The Borneo Post - Good English



room to swing a cat (usually in negative statements) a very small amount of space: The holiday was great, apart from the fact that the hotel room was so small there was barely room to swing a cat.

over the odds more than necessary: I’m really annoyed because I’ve just found out that I paid over the odds for my car.

put new heart into (someone/something) to give renewed hope and encouragem­ent to (someone or something): Passing her exams has put new heart into Rebecca and she has decided to stay on at University.

give (something) the once-over (informal) to examine something very quickly: Robert asked his uncle to give the car the once-over before he bought it.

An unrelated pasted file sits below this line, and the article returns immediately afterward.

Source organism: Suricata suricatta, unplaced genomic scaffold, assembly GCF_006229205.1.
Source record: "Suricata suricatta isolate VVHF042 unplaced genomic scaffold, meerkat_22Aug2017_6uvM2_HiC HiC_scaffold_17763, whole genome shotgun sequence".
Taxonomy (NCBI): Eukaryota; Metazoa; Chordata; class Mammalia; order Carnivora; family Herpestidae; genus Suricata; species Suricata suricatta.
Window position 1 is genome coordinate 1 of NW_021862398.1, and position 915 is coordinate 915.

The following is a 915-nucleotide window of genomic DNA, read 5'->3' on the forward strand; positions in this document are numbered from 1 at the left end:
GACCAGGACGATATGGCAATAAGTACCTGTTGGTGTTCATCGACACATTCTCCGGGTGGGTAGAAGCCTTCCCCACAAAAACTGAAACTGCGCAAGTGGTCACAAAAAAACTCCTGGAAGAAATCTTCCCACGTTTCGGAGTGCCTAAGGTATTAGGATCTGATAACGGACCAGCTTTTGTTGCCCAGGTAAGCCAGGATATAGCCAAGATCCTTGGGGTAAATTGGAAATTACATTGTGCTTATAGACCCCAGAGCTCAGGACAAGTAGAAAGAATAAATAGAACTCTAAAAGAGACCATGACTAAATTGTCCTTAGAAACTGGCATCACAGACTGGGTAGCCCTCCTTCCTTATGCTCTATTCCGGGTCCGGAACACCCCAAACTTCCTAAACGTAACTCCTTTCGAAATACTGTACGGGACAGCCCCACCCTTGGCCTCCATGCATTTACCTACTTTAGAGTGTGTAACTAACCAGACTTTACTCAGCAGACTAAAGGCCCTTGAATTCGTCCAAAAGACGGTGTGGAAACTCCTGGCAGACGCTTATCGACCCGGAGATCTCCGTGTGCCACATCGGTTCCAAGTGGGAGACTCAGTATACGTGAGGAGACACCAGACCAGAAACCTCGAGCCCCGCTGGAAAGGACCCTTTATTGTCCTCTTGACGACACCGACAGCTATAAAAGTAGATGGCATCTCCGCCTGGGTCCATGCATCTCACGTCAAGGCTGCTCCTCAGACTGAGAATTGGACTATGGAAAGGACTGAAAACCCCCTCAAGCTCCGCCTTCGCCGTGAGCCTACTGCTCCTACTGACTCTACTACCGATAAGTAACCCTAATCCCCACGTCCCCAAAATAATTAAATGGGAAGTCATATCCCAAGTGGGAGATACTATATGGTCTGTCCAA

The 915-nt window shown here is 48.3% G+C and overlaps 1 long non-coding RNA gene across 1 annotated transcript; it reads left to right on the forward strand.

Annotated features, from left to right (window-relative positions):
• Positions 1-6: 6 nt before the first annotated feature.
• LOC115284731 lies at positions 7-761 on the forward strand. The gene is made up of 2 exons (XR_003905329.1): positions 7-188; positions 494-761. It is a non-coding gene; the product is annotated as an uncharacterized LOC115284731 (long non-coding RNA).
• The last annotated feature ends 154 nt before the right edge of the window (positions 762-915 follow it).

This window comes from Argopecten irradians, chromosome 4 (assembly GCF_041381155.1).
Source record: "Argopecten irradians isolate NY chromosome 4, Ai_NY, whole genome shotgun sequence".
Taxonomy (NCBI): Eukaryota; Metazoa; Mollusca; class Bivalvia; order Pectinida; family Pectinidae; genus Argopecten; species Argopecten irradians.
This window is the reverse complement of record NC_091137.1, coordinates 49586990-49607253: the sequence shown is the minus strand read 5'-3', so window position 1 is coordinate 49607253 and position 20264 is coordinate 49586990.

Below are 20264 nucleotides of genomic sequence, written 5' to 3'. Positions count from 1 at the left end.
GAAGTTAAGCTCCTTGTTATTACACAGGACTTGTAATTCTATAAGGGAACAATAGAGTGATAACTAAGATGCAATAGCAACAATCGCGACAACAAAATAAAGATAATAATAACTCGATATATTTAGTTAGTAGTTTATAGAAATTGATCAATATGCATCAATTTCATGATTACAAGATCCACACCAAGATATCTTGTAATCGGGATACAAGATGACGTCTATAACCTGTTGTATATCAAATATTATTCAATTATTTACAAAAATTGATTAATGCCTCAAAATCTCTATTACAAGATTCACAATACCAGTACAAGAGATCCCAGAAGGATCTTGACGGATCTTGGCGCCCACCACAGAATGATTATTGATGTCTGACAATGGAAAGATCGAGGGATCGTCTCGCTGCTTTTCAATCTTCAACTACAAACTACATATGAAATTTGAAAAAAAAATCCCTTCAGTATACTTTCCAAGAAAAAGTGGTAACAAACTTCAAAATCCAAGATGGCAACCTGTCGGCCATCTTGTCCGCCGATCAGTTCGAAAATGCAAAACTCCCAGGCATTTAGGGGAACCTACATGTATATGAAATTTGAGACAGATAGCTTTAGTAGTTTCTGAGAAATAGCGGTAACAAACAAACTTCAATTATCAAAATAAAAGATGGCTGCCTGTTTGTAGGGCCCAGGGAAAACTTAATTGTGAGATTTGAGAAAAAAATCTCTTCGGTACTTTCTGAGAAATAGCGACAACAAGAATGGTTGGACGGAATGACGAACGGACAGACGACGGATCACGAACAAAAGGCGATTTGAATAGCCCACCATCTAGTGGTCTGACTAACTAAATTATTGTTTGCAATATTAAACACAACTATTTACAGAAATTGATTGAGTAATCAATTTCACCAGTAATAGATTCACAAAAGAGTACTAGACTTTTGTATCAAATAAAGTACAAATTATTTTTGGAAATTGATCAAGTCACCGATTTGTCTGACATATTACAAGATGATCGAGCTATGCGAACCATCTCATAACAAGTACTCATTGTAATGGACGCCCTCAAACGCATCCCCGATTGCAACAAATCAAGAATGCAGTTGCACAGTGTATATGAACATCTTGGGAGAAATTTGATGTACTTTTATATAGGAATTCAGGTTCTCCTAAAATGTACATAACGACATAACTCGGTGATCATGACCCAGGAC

get weaving (informal) to start working or working quickly: You had better get weaving if you want to get that essay finished for tomorrow.

be taken with (someone/something) to think that someone or something is very pleasing or attractive: Jane seems to be very taken with her boyfriend.

lick (someone/something) into shape to get (someone or something) into an orderly or efficient state: I expect that the new boss will want to lick the staff into shape right away.

drop into (someone’s) lap to be obtained without effort: You can’t expect a good job to just drop into your lap - you’ll have to get out and look for one.

sewn up entirely settled or arranged: Dave was really surprised that he did not get the job because he had thought that it was all sewn up.

have one’s pound of flesh to get everything that one is entitled to, even if it causes difficulti­es or unhappines­s for others: My job pays well buy my boss expects to get his pound of flesh from me.

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